Smitty’s – Sausalito’s Neighborhood Bar

By Swede Pedersen

Smitty’s exterior has changed very little over the years. Photo by Larry Clinton

Smitty’s exterior has changed very little over the years.

Photo by Larry Clinton

Ralph “Swede” Pederson, who wrote the following article for MarinScope back in 1972, was one of Sausalito’s most venerable characters.  As a kid, he ran with a gang who called themselves Jackals of the Fog. At 18, he won a Golden Gloves light heavyweight trophy. After duty during WWII in the Pacific with the Army Engineers, Swede worked as a rigger at Marinship.  After the war ended he became a fireman, and was dubbed “that huge blond saint” by a woman he comforted after an auto accident.  He also was a legendary historian and storyteller.  Here are excerpts from his history of one of his favorite hangouts:

In tracking the history of Smitty’s Bar, as it has been known since 1938, some backtracking had to be done. 

Originally, the property belonged to Joe Bettencourt, who had a beer and soda pop bottling plant. In 1916 Joe Bettencourt had his beer bottling plant in a barn on what is now 2000 Bridgeway, next to the old Pembroke Hotel. In the 1960s, the upper floors were destroyed by fire.

During this time, Joe Bettencourt conceived his lager beer in 50-gallon kegs, shipped from the Santa Rosa Brewery.  Here, Joe would fill his from the kegs, the bottles standing in water vats. The bottled beer would be steamed at 140 degrees and then capped. The process took several hours to accomplish.

Bettencourt decided to move closer to the main drag, so he purchased the big bars by the Buena Vista Park site next to where Smitty’s now stands, 214 Caledonia.

Before Bridgeway was constructed, Caledonia Street used to be the main roadway of Sausalito, coming off of the Water Street and San Carlos intersection. He continued with his beer bottling operation, adding soda pop to the plant’s efforts during Prohibition.

In 1925, Bettencourt, whose barn set back off Caledonia Street, added a bar and saloon to further his endeavors in an already flourishing business with soda pop and beer bottling.

Jack Witsch and Hans Stritmatter took over after the bootlegging days, incorporating a card room with a “drinking palace.” Witsch, a good railroad man, and Stritmatter, a speculator, had a good business.

As the good money spending times faded, the building was vacated for a time and placed in the hands of the bank.

In 1938, railroad man Frank “Smitty” W. Smith leased the bottling works and saloon, turning it into a bar and Chinese restaurant. In 1941, Smitty was fortunate to win a good sum of money in a lottery.  With this money, he converted the bottling plant behind the bar and restaurant to three bachelor apartments and a family home as it stands today.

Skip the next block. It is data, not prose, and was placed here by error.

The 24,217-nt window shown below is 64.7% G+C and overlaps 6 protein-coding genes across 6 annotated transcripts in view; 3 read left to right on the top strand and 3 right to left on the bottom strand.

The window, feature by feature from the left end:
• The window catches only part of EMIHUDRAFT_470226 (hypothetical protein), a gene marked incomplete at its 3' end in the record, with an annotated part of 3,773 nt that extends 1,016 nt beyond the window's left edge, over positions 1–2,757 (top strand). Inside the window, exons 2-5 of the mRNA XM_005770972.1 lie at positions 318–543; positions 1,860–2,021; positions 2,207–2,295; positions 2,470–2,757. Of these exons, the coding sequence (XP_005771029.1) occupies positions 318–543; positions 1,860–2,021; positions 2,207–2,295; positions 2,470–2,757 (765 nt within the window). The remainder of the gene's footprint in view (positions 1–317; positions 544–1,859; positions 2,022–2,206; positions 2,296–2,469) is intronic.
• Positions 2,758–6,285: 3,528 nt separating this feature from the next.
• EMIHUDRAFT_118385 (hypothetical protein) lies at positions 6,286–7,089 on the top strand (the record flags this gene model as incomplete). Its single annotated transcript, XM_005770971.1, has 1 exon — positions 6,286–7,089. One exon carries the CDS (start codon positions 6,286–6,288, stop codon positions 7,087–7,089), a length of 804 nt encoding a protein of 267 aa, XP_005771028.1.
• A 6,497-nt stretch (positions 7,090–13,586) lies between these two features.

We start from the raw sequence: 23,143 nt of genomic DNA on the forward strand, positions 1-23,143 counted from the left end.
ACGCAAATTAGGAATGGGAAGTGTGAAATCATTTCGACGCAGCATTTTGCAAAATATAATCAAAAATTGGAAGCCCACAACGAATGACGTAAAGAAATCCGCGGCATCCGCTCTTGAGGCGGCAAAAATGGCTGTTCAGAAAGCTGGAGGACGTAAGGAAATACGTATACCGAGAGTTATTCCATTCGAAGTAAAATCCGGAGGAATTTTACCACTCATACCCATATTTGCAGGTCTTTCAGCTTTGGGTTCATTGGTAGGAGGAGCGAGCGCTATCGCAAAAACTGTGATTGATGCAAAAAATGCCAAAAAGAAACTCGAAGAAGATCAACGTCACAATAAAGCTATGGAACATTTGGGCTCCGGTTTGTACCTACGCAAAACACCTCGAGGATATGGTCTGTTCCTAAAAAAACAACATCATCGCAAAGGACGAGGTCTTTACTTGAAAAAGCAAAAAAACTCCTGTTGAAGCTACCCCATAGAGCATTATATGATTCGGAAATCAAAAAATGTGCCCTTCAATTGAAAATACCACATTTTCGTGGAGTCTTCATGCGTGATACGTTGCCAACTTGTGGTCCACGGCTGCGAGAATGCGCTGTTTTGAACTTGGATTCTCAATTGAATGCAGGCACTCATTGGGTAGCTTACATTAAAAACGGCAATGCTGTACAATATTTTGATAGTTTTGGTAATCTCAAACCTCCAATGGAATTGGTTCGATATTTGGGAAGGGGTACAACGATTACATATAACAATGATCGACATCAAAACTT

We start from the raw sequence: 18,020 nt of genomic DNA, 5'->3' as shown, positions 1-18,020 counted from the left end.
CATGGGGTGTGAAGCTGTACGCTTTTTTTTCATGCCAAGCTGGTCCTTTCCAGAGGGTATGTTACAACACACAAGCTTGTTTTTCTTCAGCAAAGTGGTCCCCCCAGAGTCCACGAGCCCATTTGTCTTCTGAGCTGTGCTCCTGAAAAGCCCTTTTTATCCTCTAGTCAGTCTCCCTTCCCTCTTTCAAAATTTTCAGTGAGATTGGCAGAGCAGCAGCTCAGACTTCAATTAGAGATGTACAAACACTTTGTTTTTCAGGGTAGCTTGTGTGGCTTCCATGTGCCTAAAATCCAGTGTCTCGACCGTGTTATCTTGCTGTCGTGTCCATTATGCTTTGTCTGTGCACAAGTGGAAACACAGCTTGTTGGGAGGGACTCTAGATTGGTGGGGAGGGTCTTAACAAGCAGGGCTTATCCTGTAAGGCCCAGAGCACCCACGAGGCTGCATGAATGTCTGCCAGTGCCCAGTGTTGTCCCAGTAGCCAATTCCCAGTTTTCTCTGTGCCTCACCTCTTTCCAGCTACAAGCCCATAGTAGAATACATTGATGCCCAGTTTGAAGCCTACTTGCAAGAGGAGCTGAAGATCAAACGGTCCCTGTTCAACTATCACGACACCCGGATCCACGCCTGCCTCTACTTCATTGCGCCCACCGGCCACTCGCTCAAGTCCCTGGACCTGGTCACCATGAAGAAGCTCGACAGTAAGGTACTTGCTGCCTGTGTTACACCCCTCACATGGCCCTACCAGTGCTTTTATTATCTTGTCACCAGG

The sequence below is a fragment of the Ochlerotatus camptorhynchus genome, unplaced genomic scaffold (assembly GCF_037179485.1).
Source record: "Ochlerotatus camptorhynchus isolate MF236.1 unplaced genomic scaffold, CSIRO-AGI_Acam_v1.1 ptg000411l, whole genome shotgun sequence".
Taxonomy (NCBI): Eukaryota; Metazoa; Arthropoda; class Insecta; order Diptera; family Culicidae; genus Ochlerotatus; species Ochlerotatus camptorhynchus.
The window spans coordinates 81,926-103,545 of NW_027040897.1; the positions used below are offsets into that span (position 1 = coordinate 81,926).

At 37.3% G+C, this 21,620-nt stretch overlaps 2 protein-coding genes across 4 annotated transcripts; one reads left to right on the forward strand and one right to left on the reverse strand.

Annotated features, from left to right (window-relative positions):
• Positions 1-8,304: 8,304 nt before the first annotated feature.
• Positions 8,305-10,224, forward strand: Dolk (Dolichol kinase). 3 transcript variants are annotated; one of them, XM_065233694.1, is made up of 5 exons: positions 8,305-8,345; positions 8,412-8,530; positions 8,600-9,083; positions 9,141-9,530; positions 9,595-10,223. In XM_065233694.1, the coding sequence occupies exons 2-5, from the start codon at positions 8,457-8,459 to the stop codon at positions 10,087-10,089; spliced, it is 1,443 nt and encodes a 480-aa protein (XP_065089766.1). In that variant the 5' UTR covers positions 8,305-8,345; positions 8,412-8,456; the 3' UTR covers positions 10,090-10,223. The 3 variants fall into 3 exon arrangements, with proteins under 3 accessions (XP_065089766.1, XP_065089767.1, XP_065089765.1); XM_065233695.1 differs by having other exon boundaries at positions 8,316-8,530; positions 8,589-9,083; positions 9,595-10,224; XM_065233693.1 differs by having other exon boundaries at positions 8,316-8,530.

Smitty continued working at his establishment until 1948. (Danny Durant took over the place for a short time during the early part of the war years and then Smitty resumed ownership again.)

This ad from the 1948 Sausalito News pretty well describes Smitty’s today. Courtesy of Sausalito Historical Society

This ad from the 1948 Sausalito News pretty well describes Smitty’s today.

Courtesy of Sausalito Historical Society

In 1948, Smitty’s daughter and her husband, Bill Masha, purchased the business. Bill and Susie successfully ran the business until June 1958 until Bill died. Susie, who had strong determination, continued to work behind the plank along with her bartenders.

During the time she ran Smitty’s she was awarded many plaques and commendations for her help at Vallejo Naval Hospital and also contributed generously to the Sausalito Boy Scouts, sending them to camp. She also contributed to the vacation fund of the Spanish classes at Martin Luther King school, allowing the students to visit Mexico.

Due to illness, Susie sold her license to her long-standing bartender, George Salata, in December 1968. George, his wife Virginia and son Danny continue making the bar a “family affair” with all pitching in behind the bar with the help of bartenders George Howpador and Jake Anfibilo.

Smitty’s sign still hangs in front of the bar for sentimental reasons and George and Virginia are seeing that the “last neighborhood bar” continues with their surprise feeds on days such as Thanksgiving, St. Patrick’s Day, and other special days – giving those customers without families a chance to sit down and eat with others, being a part of the neighborhood.

Smitty’s is the last bar in Sausalito that has retained its original construction. Here everyone knows each other by first names and can be challenged to a game of shuffleboard or pool or can just relax and watch football or baseball . . . it’s almost like home.

Since 1992, Smitty’s has been owned by three partners, and is well known for its annual pig roast, theme parties on major holidays, and participation in community events such as the annual Chili Cook-Off, Sausalito Art Walk and Labor Day Art Festival.

In 2003, Smitty’s was named one of the “Great Gin Joints” by the San Francisco Chronicle, and it proudly displays a Dive Bars plaque from Marin Magazine.